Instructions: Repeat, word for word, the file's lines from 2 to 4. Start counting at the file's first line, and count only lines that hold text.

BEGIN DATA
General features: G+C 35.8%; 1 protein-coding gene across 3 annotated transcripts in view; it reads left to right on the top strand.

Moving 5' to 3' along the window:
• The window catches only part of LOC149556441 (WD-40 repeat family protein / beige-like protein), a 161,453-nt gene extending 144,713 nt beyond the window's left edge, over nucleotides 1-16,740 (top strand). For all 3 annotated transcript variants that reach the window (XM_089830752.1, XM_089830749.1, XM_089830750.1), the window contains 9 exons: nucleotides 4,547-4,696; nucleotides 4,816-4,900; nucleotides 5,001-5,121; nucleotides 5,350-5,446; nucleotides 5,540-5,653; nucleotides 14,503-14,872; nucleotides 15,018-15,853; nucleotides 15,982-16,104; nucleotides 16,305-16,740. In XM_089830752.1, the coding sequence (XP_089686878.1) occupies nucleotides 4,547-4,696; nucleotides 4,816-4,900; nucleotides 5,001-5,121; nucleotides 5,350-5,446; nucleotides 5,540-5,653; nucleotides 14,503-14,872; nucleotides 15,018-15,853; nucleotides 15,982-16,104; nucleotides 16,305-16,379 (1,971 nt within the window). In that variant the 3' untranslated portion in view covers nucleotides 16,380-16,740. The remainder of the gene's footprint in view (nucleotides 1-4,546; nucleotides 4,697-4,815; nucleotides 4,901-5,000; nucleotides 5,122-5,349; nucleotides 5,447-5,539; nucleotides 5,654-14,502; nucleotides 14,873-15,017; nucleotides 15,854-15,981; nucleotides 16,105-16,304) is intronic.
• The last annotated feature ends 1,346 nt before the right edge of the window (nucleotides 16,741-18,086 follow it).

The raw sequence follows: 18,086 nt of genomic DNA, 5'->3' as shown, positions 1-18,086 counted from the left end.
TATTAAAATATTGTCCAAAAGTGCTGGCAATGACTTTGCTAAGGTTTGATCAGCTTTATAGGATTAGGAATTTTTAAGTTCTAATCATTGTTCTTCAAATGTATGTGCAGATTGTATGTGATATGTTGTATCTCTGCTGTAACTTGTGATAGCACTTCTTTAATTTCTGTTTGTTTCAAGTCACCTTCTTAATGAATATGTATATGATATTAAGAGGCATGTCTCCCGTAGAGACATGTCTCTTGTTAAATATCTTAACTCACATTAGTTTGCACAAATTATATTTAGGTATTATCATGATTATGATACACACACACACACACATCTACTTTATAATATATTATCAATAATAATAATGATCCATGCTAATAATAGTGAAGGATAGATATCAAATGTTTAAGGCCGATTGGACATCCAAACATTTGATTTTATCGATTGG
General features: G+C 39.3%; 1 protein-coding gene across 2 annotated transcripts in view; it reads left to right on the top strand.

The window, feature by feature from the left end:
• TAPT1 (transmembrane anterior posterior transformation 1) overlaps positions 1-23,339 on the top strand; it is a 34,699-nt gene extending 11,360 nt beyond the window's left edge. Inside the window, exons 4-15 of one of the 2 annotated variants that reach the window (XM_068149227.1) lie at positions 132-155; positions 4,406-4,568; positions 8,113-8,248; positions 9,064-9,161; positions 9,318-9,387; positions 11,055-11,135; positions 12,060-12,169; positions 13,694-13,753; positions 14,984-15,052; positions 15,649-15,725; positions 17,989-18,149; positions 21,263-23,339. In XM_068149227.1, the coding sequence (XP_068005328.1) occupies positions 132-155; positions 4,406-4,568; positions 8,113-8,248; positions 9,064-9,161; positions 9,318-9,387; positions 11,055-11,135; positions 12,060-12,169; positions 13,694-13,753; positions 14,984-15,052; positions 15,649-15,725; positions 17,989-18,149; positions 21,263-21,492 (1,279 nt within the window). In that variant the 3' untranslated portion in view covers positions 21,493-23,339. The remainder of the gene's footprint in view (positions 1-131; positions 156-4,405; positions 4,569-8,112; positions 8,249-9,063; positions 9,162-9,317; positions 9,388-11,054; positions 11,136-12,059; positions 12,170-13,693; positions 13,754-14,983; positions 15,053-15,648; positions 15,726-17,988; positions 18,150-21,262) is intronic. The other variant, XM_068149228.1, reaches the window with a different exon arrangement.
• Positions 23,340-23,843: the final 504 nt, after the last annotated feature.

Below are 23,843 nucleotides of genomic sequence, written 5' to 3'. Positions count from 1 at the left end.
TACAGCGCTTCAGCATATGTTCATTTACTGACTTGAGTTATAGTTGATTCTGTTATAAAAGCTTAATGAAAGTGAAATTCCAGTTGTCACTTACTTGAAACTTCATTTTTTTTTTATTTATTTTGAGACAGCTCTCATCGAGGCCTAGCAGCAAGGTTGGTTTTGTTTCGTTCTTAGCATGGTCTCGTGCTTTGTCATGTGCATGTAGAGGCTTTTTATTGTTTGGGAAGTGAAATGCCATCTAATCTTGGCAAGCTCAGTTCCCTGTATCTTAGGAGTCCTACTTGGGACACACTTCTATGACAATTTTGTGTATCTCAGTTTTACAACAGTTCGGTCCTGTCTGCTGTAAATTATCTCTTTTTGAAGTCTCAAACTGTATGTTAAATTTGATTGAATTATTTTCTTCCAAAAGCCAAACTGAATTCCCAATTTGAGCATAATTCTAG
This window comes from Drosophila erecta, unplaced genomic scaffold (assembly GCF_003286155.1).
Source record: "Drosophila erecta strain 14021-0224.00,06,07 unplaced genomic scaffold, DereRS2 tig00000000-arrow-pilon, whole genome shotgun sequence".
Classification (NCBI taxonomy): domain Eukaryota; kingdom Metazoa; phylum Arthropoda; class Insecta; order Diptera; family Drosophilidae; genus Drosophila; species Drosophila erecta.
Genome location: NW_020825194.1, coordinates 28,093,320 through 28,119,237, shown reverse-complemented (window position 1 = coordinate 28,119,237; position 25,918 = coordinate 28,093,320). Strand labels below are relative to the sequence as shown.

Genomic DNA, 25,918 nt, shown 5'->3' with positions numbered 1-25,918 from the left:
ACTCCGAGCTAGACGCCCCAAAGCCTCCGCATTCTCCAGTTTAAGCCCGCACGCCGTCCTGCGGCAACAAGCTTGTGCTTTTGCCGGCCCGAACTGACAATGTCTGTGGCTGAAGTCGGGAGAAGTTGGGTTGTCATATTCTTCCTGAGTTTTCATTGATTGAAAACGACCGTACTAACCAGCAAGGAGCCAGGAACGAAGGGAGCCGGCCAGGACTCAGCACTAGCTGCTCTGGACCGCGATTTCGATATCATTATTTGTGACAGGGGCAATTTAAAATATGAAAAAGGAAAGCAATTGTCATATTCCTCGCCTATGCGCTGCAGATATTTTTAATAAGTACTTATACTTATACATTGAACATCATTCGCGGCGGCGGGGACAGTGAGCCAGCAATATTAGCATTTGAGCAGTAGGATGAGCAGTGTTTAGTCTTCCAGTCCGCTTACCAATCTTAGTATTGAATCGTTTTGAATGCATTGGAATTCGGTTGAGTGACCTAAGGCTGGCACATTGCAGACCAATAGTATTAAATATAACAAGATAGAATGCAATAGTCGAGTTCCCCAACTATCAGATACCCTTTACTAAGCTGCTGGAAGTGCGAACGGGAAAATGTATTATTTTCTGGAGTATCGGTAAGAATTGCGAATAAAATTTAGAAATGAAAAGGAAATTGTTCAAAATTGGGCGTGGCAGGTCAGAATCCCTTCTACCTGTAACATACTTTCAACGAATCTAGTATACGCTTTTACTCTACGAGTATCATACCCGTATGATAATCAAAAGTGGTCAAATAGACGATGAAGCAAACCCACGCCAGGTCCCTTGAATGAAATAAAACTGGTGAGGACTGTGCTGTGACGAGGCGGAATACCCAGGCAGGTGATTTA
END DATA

Moving 5' to 3' along the window:
• The window catches only part of LOC149556441 (WD-40 repeat family protein / beige-like protein), a 161,453-nt gene extending 144,713 nt beyond the window's left edge, over nucleotides 1-16,740 (top strand). For all 3 annotated transcript variants that reach the window (XM_089830752.1, XM_089830749.1, XM_089830750.1), the window contains 9 exons: nucleotides 4,547-4,696; nucleotides 4,816-4,900; nucleotides 5,001-5,121; nucleotides 5,350-5,446; nucleotides 5,540-5,653; nucleotides 14,503-14,872; nucleotides 15,018-15,853; nucleotides 15,982-16,104; nucleotides 16,305-16,740. In XM_089830752.1, the coding sequence (XP_089686878.1) occupies nucleotides 4,547-4,696; nucleotides 4,816-4,900; nucleotides 5,001-5,121; nucleotides 5,350-5,446; nucleotides 5,540-5,653; nucleotides 14,503-14,872; nucleotides 15,018-15,853; nucleotides 15,982-16,104; nucleotides 16,305-16,379 (1,971 nt within the window). In that variant the 3' untranslated portion in view covers nucleotides 16,380-16,740. The remainder of the gene's footprint in view (nucleotides 1-4,546; nucleotides 4,697-4,815; nucleotides 4,901-5,000; nucleotides 5,122-5,349; nucleotides 5,447-5,539; nucleotides 5,654-14,502; nucleotides 14,873-15,017; nucleotides 15,854-15,981; nucleotides 16,105-16,304) is intronic.
• The last annotated feature ends 1,346 nt before the right edge of the window (nucleotides 16,741-18,086 follow it).